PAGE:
It must be conceded that an individual has the right to be able to persuade others to a particular point of view. In other words, what is referred to, often with unthinking distaste, as lobbying is a part of a larger process that in itself cannot be faulted for being anything other than a part of the immensely complex process called democracy.

The trouble starts when the methods adopted to bring about that persuasion move beyond arguing a case with convincing logic and reasoning to an instance that is less clear, in which other, sleazy factors come in be it money, or lavish hospitality of different kinds, and so on. That many who are lobbyists use such means does not therefore make the basic activity objectionable. Many other activities are distorted and used in an objectionable manner paid news is an example of something that has been causing concern to people at large as well as professional mediapersons.

Radia's role

One must therefore see what Niira Radia was doing in its context. She may well have been indulging in dark and undesirable methods to persuade those whom her clients wanted persuaded to a particular way of thinking or to a particular decision. That is not the point. One has no idea of what she did. But, in itself, the act of lobbying does not need to be excoriated in the manner it has been done recently by certain shrill elements in the media and in public life.

Certainly, if she has been using illegal methods of persuasion, she needs to be prosecuted for it, and if found guilty, punished appropriately. Nobody can have any doubt about that. So it is for those agencies charged with investigating and prosecuting instances of wrongdoing to do their job, not only as far as Niira Radia is concerned but wherever such illegal activities are detected.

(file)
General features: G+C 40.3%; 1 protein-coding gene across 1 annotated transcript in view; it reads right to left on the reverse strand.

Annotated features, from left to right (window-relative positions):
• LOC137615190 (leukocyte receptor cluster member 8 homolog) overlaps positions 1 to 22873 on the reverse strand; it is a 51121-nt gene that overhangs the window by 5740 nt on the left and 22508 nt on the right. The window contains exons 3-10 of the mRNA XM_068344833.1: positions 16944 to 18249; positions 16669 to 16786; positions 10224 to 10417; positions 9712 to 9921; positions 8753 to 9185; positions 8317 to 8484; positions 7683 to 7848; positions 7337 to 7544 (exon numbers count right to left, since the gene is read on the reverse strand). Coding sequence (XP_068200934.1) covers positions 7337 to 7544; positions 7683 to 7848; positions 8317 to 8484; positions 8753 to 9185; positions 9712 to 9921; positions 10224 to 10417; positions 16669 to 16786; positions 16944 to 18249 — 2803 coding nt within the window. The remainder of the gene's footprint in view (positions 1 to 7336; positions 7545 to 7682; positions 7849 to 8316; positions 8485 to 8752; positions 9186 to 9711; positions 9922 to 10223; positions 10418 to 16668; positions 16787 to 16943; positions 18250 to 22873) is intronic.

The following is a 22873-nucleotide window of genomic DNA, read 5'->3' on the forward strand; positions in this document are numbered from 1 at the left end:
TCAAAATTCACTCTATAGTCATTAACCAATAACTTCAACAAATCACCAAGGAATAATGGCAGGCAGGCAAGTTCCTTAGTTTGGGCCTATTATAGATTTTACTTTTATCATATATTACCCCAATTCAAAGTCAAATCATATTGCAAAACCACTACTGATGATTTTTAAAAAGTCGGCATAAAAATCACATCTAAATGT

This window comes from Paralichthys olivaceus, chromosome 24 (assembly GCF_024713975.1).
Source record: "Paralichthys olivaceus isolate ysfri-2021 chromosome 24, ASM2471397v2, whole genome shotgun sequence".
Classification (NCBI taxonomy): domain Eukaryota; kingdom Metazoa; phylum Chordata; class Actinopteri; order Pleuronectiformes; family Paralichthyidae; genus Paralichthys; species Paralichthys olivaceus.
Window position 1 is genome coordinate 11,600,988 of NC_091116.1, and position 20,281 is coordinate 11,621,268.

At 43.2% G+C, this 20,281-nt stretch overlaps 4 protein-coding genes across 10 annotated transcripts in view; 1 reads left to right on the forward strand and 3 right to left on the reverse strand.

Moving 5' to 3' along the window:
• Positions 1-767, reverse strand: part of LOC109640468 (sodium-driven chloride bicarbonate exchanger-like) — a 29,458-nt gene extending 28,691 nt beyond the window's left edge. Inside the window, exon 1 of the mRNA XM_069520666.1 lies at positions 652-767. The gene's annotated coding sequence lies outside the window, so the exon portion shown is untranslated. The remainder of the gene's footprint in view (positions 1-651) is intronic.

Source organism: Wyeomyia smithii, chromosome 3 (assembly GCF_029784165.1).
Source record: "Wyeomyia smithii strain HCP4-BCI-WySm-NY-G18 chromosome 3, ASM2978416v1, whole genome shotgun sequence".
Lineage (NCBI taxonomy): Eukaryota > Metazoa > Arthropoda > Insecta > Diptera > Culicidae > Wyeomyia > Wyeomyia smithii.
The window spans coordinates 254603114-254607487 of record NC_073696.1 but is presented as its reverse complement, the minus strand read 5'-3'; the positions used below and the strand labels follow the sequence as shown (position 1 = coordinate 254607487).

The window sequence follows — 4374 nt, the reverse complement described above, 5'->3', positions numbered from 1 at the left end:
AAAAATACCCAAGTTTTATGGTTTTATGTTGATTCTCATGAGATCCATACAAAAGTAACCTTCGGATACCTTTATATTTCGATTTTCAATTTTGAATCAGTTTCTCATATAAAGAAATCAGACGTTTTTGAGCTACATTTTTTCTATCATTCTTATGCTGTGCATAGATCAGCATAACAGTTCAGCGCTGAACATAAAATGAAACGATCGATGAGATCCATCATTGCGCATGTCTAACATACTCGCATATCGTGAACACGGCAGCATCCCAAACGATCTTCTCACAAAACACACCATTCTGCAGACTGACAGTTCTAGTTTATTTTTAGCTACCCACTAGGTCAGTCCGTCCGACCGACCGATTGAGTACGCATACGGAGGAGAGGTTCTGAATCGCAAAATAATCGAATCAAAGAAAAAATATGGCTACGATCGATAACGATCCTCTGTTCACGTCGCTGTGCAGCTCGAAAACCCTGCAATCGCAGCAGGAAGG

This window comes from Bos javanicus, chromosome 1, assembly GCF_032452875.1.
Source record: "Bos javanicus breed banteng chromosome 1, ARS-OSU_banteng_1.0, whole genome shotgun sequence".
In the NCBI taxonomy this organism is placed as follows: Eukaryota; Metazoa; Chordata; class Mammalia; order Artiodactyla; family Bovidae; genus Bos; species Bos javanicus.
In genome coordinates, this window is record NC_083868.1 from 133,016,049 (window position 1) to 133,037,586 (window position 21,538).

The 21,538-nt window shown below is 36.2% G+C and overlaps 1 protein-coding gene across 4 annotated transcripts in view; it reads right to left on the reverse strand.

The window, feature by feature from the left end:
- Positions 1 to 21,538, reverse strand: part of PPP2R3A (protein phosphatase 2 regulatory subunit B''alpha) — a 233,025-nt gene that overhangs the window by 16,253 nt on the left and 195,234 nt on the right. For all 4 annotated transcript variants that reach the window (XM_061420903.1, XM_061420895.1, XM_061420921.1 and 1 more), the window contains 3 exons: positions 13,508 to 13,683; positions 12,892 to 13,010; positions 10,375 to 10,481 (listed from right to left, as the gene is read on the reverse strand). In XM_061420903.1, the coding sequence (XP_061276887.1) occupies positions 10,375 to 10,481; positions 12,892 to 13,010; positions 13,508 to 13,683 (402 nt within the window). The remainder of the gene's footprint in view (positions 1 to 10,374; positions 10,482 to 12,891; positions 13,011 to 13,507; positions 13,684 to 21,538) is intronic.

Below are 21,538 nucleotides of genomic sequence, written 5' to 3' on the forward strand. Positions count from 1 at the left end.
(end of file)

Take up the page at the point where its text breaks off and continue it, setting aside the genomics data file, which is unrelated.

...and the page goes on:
What is really a cause for alarm is how tapes of telephone conversations that were tapped to facilitate investigation into charges of Niira Radia evading huge amounts of tax and indulging in other illegal financial dealings were handed over to the media. Surely, it ought to be easy for the Central Bureau of Investigation (CBI) to track down the person who did it as very few would have access to the tapes the technical agencies doing the actual tapping and taping, and those who then got them for use in their investigations. Someone from either of these two sets of agencies gave the tapes to the media, and if the CBI cannot find out who it is, then it is being either exceedingly foolish or is deliberately not investigating the source of the leak.

This is where the Prime Minister must come good on his promise that such leaks would never again take place. To ensure that, he must make sure that those who actually leaked the tapes are identified and given exemplary punishment. One would like to think that he will do so, but so far nothing much has been happening on this front. As indeed on other fronts that involve corruption, such as the corrupt deals that surround the organisation of the Commonwealth Games in October.

That is, tragically for the country, where the problem lies. There does not seem to be the political will to investigate cases of corruption; somewhere the investigative agencies seem to be told to go easy, to slow down, and they, in turn, then lose interest and the energy needed to pursue cases of dishonesty. Morality and moral sensitivity sit lightly on our shoulders, especially of those in power. Perhaps because that is what power does it acts like heroin, giving those who have it a high', which in the case of power is the belief that morality, the upholding of what is right, is for them to decide.

Great men would recognise the sovereignty of what is right; sadly, societies are not usually ruled by great men, but small ones whom circumstances have brought into positions of power. That is a tragic characteristic of our democracy, something we will have to learn to live with.